May 24, 2018

Reading Uncertainly? Ruminations on Henry David Thoreau’s Walden, 1854

With the advent of a new year, this seemed the perfect time to publish this wonderful review by our resident book reviewer and aspiring poet Felix Kloman. Felix looks back at a book published 161 years ago and yet finds contemporary wisdom among its pages, some of which is especially pertinent as we enter 2016.

Walden_by_Henry_David_ThoreauAs my stack of reading dwindled recently to nothingness, by chance I was drawn to my ancient copy of Thoreau’s story of his two-year-long self-proclaimed “exile” to the shores of Massachusetts’ Walden Pond. My re-read was well worth the time.

Some stimulating thoughts from the Massachusetts monk, who sought solitude but could not refrain from talking and writing about it:

  • On a Lyme summer evening’s solitude: “This is a delicious evening, when the whole body is one sense, and imbibes delight through every pore.” I considered this observation as I, too, sat quietly on our Lyme porch, overlooking meadows, our Ely’s Ferry Road, and, closer to hand, our orange-embossed cyphea (pronounced like “goofier,” I am advised by my resident horticulturist), whose juices were being avidly sucked away by several hummingbirds. They actually seemed to squeak after each tongue-licking. As Thoreau concluded “… my serenity is rippled but not ruffled.”
  • On the delights of quiet conversation with a few intelligent friends, reminding me of my regular Friday morning “communions” at Ashlawn Farm Coffee: “Having each some shingles of thought well dried, we sat and whittled them, trying our knives, and admiring the clear yellowish grain of the pumpkin pine. We waded so gently and reverently, or we pulled together so smoothly, that the fishes of thought were not scared from the stream, nor feared by any angler on the bank, but came and went grandly, like the clouds which float through the western sky, and the mother-o’-pearl flocks which sometimes form and dissolve there. There we worked, revising mythology, rounding a fable here and there, and building castles in the air for which earth offered no worthy foundation … To converse with whom was a New England Night’s Entertainment. Ah! Such discourse we had …”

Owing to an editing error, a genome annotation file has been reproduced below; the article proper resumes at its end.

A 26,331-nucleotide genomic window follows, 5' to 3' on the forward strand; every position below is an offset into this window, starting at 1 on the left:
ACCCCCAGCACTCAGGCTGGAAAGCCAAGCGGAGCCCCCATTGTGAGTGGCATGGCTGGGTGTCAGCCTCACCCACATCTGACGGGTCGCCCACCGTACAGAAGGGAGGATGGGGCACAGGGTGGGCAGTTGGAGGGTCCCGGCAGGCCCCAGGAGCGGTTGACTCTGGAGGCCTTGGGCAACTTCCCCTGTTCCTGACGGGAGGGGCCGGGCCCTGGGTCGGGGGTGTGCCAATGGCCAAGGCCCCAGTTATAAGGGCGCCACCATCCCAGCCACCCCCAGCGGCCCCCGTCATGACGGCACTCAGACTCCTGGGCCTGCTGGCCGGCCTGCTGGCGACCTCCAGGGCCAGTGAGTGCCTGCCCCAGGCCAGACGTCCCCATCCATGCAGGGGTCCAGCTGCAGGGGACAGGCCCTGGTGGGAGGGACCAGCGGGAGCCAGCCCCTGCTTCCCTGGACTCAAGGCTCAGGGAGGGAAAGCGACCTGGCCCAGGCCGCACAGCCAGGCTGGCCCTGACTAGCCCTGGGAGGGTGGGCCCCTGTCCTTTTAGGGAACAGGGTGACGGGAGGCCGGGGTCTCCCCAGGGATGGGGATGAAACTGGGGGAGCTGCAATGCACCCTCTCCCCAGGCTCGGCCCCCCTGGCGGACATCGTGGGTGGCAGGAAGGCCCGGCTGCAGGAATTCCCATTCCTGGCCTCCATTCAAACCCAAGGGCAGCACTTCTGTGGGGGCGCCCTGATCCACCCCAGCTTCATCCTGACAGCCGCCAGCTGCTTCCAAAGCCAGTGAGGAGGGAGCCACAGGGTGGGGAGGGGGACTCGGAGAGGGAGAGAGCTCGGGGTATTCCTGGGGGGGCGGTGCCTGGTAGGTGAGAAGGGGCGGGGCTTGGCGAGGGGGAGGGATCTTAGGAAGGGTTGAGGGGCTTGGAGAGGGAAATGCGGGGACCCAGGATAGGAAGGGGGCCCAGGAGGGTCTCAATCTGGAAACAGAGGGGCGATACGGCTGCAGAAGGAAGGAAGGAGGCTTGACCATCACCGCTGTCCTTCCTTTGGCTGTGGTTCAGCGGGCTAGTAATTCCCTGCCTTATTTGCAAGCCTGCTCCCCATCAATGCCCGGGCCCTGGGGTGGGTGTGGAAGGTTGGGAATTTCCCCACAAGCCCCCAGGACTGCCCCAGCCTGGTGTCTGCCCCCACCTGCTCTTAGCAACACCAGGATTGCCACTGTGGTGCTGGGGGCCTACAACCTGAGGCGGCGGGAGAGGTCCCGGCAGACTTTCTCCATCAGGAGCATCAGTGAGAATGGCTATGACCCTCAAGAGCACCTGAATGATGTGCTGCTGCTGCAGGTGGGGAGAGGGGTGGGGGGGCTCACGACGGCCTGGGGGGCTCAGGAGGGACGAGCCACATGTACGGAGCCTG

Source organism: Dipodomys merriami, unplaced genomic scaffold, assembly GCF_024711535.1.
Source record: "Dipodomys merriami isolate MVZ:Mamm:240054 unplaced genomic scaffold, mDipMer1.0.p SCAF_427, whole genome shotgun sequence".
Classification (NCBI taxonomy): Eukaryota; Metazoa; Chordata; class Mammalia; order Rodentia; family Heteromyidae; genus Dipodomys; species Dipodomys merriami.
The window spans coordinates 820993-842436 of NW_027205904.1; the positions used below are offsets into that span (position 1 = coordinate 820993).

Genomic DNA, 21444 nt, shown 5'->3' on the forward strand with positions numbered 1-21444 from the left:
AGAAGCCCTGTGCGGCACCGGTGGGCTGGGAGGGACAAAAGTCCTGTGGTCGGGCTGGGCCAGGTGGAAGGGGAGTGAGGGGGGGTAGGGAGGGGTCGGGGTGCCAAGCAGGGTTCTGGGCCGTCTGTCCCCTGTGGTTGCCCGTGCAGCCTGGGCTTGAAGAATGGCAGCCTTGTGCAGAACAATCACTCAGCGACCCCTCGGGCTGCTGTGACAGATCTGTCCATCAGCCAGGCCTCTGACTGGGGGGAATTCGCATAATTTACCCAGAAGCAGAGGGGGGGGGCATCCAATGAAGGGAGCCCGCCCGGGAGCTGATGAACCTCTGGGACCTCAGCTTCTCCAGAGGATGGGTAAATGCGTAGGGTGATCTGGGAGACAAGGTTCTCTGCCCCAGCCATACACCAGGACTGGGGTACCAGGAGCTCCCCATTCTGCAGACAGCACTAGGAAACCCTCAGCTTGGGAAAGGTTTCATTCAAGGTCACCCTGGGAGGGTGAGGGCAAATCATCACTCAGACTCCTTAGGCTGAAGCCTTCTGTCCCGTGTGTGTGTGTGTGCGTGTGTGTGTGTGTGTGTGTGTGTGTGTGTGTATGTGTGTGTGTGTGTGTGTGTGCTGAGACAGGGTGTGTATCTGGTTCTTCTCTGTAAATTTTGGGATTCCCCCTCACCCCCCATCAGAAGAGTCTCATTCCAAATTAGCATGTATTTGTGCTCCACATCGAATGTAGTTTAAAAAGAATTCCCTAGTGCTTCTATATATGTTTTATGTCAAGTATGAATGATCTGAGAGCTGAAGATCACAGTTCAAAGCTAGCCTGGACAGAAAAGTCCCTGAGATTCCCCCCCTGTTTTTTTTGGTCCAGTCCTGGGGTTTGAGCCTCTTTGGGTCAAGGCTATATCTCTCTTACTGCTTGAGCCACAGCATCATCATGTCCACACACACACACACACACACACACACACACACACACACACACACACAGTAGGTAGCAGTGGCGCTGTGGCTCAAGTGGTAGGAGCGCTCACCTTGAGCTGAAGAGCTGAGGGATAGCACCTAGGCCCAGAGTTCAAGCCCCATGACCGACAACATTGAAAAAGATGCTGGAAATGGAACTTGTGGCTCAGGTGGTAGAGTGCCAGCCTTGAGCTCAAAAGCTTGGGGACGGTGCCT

• On spending too much time worrying: “A man sits as many risks as he runs.” Thoreau went on to explain: “The old and the infirm and the timid, of whatever age or sex, thought most of sickness, and sudden accident and death; to them life seemed full of danger – what danger is there if you don’t think of any? – and they thought that a prudent man would carefully select the safest position.” Has anything changed in the past 161 years? Doesn’t seem like it …
  • As I am an aspiring yet amateur poet, contributing occasional haiku to the Ashlawn Farm cognoscenti, I found reassurance in this from Henry David: “… but nothing can deter a poet  … Who can predict his comings and going?”
  • And, finally, Thoreau’s concluding advice: “ … explore your own higher latitudes … Open new channels, not of trade, but of thought … There are continents and seas in the moral world, to which every man is an isthmus or an inlet, yet unexplored by him …“

Surprises can be enthralling and energizing, if only we anticipate them with pleasure. This is just how I found my re-reading of Walden.

Do try your own re-read.

Felix Kloman_headshot_2005_284x331-150x150About the Author: Felix Kloman is a sailor, rower, husband, father, grandfather, retired management consultant and, above all, a curious reader and writer. He’s explored how we as human beings and organizations respond to ever-present uncertainty in two books, ‘Mumpsimus Revisited’ (2005) and ‘The Fantods of Risk’ (2008). A 20-year resident of Lyme, he now writes book reviews, mostly of non-fiction that explores our minds, our behavior, our politics and our history. But he does throw in a novel here and there. For more than 50 years, he’s put together the 17 syllables that comprise haiku, the traditional Japanese poetry, and now serves as the self-appointed “poet laureate” of Ashlawn Farms Coffee, where he may be seen on Friday mornings. His wife, Ann, is also a writer, but of mystery novels, all of which begin in a bubbling village in midcoast Maine, strangely reminiscent of the town she and her husband visit every summer.


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